Visit us every Monday for recent news on deforestation, forest legality, and developments in forest technology!
“Xinjiang's forest rangers fight fire with funding,” 5 July, ChinaNews.com
At A Glance: Xinjiang has hired nearly 2,600 forest rangers after a government campaign to provide better salaries and perks for the invaluable workers. This rugged corner of northwest China has 25 state forests, protected for their role in containing desertification. Before 2012, they were run like companies with little state investment and had difficulty attracting staff to patrol the woodland, guarding against forest fires and illegal logging.
“Africa's Congo Could Lose Vast Forests,” 6 July, Scientific American
At A Glance: If measures proposed by the Democratic Republic of Congo to protect its tropical forests are not enacted, it could result in a significant uptick in the nation’s deforestation rate, according to a recent study.
“Cambodian Activists, Monks Urge Lawmakers to Save Endangered Forest,” 6 July, Big News Network
At A Glance: Around 100 activists, including Buddhist monks, gathered in front of Cambodia's parliament Monday to demand that lawmakers and the country's Forestry Administration take action against illegal logging in endangered Prey Lang forest.
At A Glance: The Four Forest Restoration Initiative, or 4FRI, is a massive public-private partnership with the U.S. Forest Service aiming to restore 2.4 million acres of northern Arizona's forests. It is the largest forest restoration project in Forest Service history, an effort borne of years of planning and negotiations among dozens of groups here in northern Arizona.
“Jarai: police OK’d logging,” 8 July, The Phnom Penh Post
At A Glance: Members of the ethnic Jarai community in Ratanakkiri’s Andong Meas district have lodged a complaint with the provincial court, demanding that it take legal action against four Vietnamese nationals and two Cambodian border officials for offences related to illegal logging.
“The Foundations of our Forests,” 8 July, National Geographic
At A Glance: We already know that deforestation has intense effects on a forest’s ability to continue providing vital services – including carbon cycling. Clearing forested land releases all that sequestered carbon into the atmosphere, species lose their habitats, and the soil is left exposed, promoting drying and erosion. But what about disruptions that aren’t as obvious to the naked eye – like changes in the climate?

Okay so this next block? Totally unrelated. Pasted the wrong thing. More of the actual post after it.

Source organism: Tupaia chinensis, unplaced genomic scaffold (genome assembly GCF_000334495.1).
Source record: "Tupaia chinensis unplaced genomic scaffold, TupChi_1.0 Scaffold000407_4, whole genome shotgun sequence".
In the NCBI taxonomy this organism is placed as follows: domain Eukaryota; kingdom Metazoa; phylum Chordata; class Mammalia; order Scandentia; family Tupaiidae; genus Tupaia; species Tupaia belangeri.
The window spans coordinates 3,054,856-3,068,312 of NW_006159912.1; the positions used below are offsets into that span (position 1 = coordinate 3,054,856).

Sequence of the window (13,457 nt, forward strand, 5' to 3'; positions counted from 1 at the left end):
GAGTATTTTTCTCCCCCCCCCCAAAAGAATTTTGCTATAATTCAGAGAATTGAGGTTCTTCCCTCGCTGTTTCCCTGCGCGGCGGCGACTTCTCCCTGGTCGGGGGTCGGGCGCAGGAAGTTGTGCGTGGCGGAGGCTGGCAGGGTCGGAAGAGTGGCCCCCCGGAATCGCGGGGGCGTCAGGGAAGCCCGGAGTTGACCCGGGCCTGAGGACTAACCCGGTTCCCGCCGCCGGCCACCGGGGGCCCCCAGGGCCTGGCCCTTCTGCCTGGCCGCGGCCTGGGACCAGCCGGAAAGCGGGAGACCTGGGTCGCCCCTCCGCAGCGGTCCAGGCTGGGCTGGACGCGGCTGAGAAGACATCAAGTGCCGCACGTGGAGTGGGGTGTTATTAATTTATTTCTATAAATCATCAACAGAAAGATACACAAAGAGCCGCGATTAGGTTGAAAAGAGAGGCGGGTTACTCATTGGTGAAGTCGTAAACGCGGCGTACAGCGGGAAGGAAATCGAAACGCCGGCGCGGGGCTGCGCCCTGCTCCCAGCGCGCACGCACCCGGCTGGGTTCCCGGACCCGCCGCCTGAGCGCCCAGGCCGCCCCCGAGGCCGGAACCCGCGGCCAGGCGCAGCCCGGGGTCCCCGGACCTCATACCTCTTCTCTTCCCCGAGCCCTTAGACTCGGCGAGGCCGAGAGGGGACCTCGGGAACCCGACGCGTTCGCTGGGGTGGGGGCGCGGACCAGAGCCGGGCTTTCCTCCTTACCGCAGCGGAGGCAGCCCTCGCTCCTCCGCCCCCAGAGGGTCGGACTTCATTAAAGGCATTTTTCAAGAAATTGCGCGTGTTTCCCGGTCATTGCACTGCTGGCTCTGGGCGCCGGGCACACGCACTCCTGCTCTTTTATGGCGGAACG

“Brazil's Amazon wilderness at risk from organised crime,” 9 July, BBC
At A Glance: The issue of illegal logging and deforestation in the Amazon is still a huge concern in Brazil, despite progress on deforestation rates in the last decade. Agents from IBAMA, Brazil's environmental police, keep an eye on millions of square miles of rainforest - an almost impossible task with limited resources.
- Bonus Video: “Amazon deforestation: Stopping the illegal loggers,” 9 July, BBC
- At A Glance: With mounting evidence that the rate of deforestation in the Amazon is again on the rise, the BBC joined environmental police officers as they raided illegal logging camps in the jungle.
“Gambia: Timber Businesses Gaining Momentum in the Gambia,” 9 July, AllAfrica.com
At A Glance: The timber business is gaining momentum in The Gambia; most of the timber being used in the country is for domestic use (carpentry and construction) purposes and re-export of timber is permissible and the wood being re-exported is sent to some Asian countries, particularly in China.
“Japan to help VN care for forests,” 10 July, Viet Nam News
At A Glance: On July 9, Viet Nam and Japan signed a record of discussion on sustainable natural resource management project that will be carried out in five provinces in the northern and Central Highlands regions.
“Lawmakers Accuse Tycoons of Illegal Logging,” 10 July, The Cambodia Daily
At A Glance: CNRP lawmakers have written to Prime Minister Hun Sen asking him to stop the ongoing illegal logging of northeast Cambodia’s Virachey National Park, which they said they witnessed during a recent trip and blamed on businessmen An Mady and Try Pheap.